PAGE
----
Much of the current ecommerce ecosystem will run on unsupported software from June 2020 next year when the Magento 1.x branch is expected to reach End of Life (EOL) and will no longer receive security updates.
The number of impacted online shops is currently estimated between 200,000 and 240,000, according to various statistical sources.
Owners of these online stores will need to migrate to the latest version of Magento, the 2.x branch, where they can still receive regular security patches.
Store owners who don’t run the risk of having their sites hacked and infected with code that steals customers’ payment information. This is a fairly plausible scenario against the backdrop of an increase in the number of web skimming attacks (Magecart).
Most Magento stores today use 1.x, not 2.x
Magento is by far the most popular technology for hosting an online store. It was launched in 2007 and quickly rose through the ranks with superior features and customization options.
In 2015, Magento 2.0 was released, an upgrade that was a complete rewrite and architectural overhaul of the previous version.
Due to the large number of breaking changes between the two versions, many store owners did not upgrade to the new 2.x branch, choosing to stay on the old version and avoid crashes or extended downtime – this is a fairly common practice in the webdev community.
This is why even today the use of the 1.x branch eclipses the 2.x version, although the new version is both technically and functionally superior to the old one.
Statistics collected by HostingTribunal in February 2019 found over 250,000 online stores using Magento, of which only 11,000 were running the new version 2.x.
When Adobe announced the end of support for Magento 1.x last year in September, it estimated the number of existing Magento 2.x stores to be around 30,000, with 8,000 new stores added each quarter.
The BuiltWith web statistics site currently estimates the total number of Magento installs (including cloud-hosted versions) at around 270,000.
All of these statistics, although they do not provide the exact number of Magento 1.x sites, they show that the vast majority of Magento stores do not run the latest branch and are still using software that is soon to be obsolete.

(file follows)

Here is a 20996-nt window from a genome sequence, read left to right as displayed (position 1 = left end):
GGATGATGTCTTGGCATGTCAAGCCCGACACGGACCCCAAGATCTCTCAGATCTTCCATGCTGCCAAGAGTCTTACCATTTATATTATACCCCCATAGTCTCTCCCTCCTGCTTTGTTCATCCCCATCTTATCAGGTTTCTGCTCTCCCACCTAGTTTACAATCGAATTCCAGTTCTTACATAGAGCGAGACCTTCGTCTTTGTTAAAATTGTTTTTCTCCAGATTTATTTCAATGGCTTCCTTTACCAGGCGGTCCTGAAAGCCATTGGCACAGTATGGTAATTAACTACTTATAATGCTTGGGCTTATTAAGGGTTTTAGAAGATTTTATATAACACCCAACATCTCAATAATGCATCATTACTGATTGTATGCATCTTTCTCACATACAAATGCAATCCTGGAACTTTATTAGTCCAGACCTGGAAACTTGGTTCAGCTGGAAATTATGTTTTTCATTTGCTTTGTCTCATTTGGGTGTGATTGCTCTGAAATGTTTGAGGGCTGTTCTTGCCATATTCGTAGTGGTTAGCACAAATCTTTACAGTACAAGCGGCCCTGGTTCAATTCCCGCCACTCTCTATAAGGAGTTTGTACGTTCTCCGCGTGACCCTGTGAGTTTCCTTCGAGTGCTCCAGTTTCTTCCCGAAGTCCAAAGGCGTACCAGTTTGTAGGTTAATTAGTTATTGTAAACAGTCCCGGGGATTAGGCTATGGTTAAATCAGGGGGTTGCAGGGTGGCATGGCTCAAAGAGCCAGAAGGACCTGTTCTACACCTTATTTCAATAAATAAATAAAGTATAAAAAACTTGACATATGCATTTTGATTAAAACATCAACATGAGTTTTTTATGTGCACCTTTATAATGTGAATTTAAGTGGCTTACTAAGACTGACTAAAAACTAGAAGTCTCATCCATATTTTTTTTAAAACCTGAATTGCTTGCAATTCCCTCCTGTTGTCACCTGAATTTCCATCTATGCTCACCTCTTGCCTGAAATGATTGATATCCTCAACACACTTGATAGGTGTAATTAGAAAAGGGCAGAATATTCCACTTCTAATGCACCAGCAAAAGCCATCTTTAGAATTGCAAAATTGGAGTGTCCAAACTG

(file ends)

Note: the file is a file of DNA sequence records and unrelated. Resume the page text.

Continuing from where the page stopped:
Magecart, Magecart, Magecart
“It’s no secret that an unsupported CMS will develop vulnerabilities,” Art Martori, security researcher for the security division of GoDaddy Sucuri’s website, said today in a blog post.
“Ultimately these lead to a compromised website – which cripples any e-commerce business,” he said.
The greatest danger to these sites comes from the so-called Magecart gangs – online hacker groups that use vulnerabilities in online stores to take over stores and factory code that records payment card details, which they then sell to other cybercrime groups.
Since their inception in 2015, Magecart attacks (web skimming or e-skimming) have mainly focused on Magento stores, due to the popularity of the software.
While Adobe’s cloud-based Magento hosting platform is usually updated with the latest fixes, Magento’s self-hosted installations are not, and this is where the bulk of releases are. 1.x are currently installed.
All of these sites present an attractive attack surface as they are today. Once Magento 1.x is end of life in June 2020, they will be even more attractive to hackers, who will focus more of their efforts on finding bugs in the 1.x branch, knowing that the Magento team will not be not there to correct them.
If Magento store owners hope Adobe will push the end of life back another year or two, they won’t come true. Adobe originally wanted to use EOL Magento 1.x on November 17, 2018. Store owners are already living on Adobe’s borrowed time.